When listening is grieving

Years ago I lived in an old farmhouse surrounded by cows.

I'd started seeing the woman who is now my partner and she lived on a property surrounded by sheep.

One morning as we lay in bed, she made an observation that came to mind after I wrote about grieving for a changed world.

She remarked how one way cows identify their calves is by recognising the patterns on their skins.

I'm probably simplifying it but my understanding was that the brown splotches on Friesian cattle, for example, assist mothers to find their babies in the paddock.

In contrast, I think she said, sheep listen for their voices among the herd.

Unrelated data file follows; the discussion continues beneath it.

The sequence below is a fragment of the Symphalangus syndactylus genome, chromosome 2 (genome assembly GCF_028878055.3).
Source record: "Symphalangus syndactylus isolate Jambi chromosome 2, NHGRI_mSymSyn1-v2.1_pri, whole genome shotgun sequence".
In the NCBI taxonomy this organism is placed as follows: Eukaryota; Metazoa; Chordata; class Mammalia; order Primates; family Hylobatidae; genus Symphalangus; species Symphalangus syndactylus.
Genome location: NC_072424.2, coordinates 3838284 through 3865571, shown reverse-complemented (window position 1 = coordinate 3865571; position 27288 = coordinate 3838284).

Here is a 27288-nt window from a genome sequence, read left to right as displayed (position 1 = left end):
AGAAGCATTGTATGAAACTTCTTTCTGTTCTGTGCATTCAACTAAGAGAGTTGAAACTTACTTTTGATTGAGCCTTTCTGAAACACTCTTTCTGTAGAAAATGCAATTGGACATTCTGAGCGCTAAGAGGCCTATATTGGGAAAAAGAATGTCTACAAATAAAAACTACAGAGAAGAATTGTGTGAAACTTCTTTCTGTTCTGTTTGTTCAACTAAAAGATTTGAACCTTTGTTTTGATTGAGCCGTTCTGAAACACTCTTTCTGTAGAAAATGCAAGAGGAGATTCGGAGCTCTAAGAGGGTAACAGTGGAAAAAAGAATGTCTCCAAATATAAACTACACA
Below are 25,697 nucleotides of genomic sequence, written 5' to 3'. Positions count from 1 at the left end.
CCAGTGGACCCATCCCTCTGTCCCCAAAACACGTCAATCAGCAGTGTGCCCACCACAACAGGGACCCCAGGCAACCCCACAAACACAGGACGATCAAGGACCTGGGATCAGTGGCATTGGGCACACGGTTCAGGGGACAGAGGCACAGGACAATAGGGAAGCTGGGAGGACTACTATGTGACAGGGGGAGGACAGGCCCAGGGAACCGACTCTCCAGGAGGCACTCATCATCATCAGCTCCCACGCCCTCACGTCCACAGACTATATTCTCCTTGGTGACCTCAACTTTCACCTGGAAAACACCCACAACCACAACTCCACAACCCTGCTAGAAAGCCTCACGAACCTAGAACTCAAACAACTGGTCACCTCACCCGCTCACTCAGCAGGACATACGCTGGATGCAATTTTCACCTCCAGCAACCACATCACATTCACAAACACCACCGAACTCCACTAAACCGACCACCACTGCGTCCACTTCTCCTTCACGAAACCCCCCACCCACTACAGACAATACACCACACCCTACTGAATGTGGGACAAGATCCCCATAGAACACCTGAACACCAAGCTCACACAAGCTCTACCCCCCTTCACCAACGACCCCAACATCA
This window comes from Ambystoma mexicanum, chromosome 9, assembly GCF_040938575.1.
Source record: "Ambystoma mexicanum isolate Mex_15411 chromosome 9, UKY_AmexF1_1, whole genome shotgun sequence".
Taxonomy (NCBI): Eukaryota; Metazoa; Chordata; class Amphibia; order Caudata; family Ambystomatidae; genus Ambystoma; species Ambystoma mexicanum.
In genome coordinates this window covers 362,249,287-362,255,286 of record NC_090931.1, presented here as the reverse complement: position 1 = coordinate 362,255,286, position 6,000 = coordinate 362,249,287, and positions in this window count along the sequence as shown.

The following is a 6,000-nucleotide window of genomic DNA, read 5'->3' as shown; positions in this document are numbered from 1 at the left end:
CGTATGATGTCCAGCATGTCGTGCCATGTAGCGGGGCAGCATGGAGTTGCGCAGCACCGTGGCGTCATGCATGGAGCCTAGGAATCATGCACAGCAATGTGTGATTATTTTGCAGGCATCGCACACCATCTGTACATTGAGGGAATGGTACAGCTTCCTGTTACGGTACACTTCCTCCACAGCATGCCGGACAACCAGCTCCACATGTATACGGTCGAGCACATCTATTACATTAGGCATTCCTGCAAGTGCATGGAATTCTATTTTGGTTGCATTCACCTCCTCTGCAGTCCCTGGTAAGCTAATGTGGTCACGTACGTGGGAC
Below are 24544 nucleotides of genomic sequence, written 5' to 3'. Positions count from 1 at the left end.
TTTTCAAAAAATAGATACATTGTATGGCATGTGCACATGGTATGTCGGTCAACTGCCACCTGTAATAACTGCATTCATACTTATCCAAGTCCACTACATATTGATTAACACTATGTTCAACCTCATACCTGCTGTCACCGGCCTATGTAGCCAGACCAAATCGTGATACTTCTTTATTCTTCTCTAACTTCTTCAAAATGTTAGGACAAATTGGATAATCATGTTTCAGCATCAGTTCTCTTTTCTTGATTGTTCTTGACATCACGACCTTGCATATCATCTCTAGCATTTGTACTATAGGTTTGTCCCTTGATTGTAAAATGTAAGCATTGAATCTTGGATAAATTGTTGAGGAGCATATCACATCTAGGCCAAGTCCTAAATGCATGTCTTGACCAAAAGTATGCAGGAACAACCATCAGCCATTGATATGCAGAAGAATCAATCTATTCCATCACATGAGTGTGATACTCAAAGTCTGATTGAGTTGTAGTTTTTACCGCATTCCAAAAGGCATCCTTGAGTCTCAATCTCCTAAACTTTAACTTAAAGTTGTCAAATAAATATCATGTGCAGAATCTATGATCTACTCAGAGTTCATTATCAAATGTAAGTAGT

I've often reflected that sheep must be always keeping an ear out for the distinctive bleat of their lambs.

My partner might have been telling me this as her family at that time would slaughter their own livestock.

It led me to consider that one can look around and, if you don't see something, you might not notice it is missing.

However, I wonder if we are always listening for meaningful sounds -- such the phenomena described as "miraculous agitations" in this old post.

In doing so we might be, consciously or subconsciously, regularly reminded of loss.

Recent discussions of being sentimental for sounds from another time has been on my mind since I started noticing how many projects online and on the radio are currently focusing on recording and listening to the changes in our landscapes.